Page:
Charity News UK
07 February 2012 - Innovait "Canvass for carbon entitlements within C&C"

Education and advocacy
The UK Climate Change Act stipulated that the UK is legally bound to reduce emissions from 1990 levels, by 34% by 2020 and by 80% by 2050. Figure 1 illustrates these targets for the English NHS. This huge challenge will require the growth of emissions to be not just moderated but reversed, with a reduction in absolute emissions. This will only be achieved with urgent radical change. Be a sustainability advocate and lead by example. Sign up to the Good Corporate Citizen Assessment model. Good corporate citizenship is using corporate power and resources in a way that benefits the social, economic and physical environment. Take a global health perspective; canvas for personal carbon entitlements within a fair shares global framework such as ‘Contraction and Convergence’ (Global Commons Institute). Help to stabilize population growth by promoting literacy and access to birth control through Marie Stopes or the International Planned Parenthood Federation. Put sustainability on the agenda, in the practice or on committees. Doctors have a strong voice. Increase your influence and that of all health professionals by joining the Climate and Health Council.
Dr Sally A. Aston - Innovait

07 February 2012 - American Physical Society "C&C seems likey to replace the Kyoto Accord."

The new international "contraction and convergence'' plan, which seems likely to replace the Kyoto accord as a more complete solution to the CO2 problem, calls for replacement of almost all fossil fuel use by 2050.  Aside from the relatively dubious concept of carbon sequestration with coal, for base power production the only multi-terawatt scale options seem to be fission, fusion, TSP, and SSP [12]. Fission is by far the most well-established of those four, but it may be more limited than we think - a recent MIT analysis[13] sees at most a tripling of world-wide nuclear power installations to 1500 GW capacity over the next 50 years, just to maintain nuclear power at roughly the 20% of electric power it generates today.  Given the severity and urgency of the energy transition problem, and the fact that multi-trillion-dollar investments will be required, technologies in support of all four energy options (along with carbon sequestration) should be generously funded. SSP and TSP would both benefit from PV-related R&D funding; other R&D areas for SSP include wireless power transmission, lightweight space structures, and cost effective space launch, all of which could have significant spinoffs to other areas (for example, communications satellite capabilities) as well. Funding this range of technologies adequately, at least at the billion-dollar per year level that fission and fusion currently receive, will be essential to our future prosperity.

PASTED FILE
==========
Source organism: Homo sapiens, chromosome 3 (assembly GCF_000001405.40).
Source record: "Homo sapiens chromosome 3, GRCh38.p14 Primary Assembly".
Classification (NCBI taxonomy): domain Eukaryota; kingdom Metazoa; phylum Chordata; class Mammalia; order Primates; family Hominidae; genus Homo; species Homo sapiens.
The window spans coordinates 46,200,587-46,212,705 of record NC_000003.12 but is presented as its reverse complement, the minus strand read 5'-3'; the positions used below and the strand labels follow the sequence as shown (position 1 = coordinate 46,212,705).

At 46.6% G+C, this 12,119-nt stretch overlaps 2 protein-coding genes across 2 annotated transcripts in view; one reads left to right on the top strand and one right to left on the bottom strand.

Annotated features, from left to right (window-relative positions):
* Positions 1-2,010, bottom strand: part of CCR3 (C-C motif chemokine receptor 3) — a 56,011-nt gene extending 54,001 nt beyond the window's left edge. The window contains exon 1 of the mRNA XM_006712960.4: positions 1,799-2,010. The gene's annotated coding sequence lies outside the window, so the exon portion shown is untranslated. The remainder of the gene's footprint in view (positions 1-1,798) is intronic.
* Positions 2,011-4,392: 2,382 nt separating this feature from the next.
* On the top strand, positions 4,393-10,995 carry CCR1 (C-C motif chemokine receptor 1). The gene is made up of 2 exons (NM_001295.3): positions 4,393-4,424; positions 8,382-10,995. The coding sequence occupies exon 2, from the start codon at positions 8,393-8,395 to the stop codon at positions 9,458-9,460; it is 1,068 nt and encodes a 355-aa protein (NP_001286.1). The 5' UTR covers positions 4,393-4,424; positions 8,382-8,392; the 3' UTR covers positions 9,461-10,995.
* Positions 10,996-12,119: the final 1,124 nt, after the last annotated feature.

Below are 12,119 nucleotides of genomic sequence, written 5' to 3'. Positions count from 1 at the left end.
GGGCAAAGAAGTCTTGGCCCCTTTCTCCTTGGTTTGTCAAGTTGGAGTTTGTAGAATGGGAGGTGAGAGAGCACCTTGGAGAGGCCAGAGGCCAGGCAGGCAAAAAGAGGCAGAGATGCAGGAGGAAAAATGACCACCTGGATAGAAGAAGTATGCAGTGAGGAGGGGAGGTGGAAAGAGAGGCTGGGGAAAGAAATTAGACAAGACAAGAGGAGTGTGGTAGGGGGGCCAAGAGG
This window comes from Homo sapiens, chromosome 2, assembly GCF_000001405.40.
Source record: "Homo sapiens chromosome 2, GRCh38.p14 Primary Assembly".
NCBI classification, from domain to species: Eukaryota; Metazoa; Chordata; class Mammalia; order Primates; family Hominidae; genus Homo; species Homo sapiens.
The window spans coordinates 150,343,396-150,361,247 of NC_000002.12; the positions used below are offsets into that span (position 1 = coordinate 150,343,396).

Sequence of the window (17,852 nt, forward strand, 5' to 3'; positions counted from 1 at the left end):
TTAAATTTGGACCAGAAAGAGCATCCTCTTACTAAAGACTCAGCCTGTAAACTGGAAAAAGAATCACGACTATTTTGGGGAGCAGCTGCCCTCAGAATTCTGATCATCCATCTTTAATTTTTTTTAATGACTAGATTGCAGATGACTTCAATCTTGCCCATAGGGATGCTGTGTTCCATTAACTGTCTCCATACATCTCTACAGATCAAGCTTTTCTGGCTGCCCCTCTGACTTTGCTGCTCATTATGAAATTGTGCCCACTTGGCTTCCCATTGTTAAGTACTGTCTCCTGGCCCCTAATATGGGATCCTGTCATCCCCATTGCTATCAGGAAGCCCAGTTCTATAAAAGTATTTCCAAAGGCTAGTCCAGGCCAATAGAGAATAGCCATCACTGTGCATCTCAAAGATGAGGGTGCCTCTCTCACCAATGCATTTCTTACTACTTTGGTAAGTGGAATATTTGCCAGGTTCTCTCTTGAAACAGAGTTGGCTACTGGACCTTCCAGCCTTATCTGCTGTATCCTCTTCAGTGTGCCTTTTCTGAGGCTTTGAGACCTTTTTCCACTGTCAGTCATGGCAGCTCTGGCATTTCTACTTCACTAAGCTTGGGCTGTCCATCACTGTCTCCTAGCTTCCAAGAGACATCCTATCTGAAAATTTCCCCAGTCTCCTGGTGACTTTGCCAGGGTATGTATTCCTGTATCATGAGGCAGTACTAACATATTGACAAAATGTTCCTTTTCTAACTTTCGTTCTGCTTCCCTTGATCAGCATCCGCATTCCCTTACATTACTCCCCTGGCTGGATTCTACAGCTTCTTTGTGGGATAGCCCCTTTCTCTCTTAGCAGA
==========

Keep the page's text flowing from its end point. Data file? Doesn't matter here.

American Physics Society

What’s commonly referred to as “contraction and convergence” (C&C) is the fair long-term apportionment of the planet’s limited future GHG emissions rights. C&C was developed in response to the U.N. Framework Convention on Climate Change’s 1992 call for an equitable distribution of carbon emission rights among nations. It calls for a contraction of global emissions that, by 2050, converges on equal per-capita emission rights globally. Those rights would be about 1.5 tons/person-y, some 13 times less than Americans emit today but 50 percent more than Indians emit. This would presumably be accomplished by a cap-and-trade emissions agreement under which high-emission nations would buy their needed emissions permits from low-emission nations, thus helping to finance new technologies in the developing nations. During this process, the developing nations should also receive the developed world’s technological assistance, as Williams properly suggests. C&C is supported not only by China, India, and most African nations, but also by the European Commission and the European Parliament, which endorsed it in 1998. I can’t imagine that the developing nations would accept any plan that did not eventually converge on equal per-capita emission rights. Although C&C is the fair solution, it is not, as Williams puts it, “ideological.” It is dictated not only by fairness but also by practicality and realism: The nations of the world will agree on nothing less.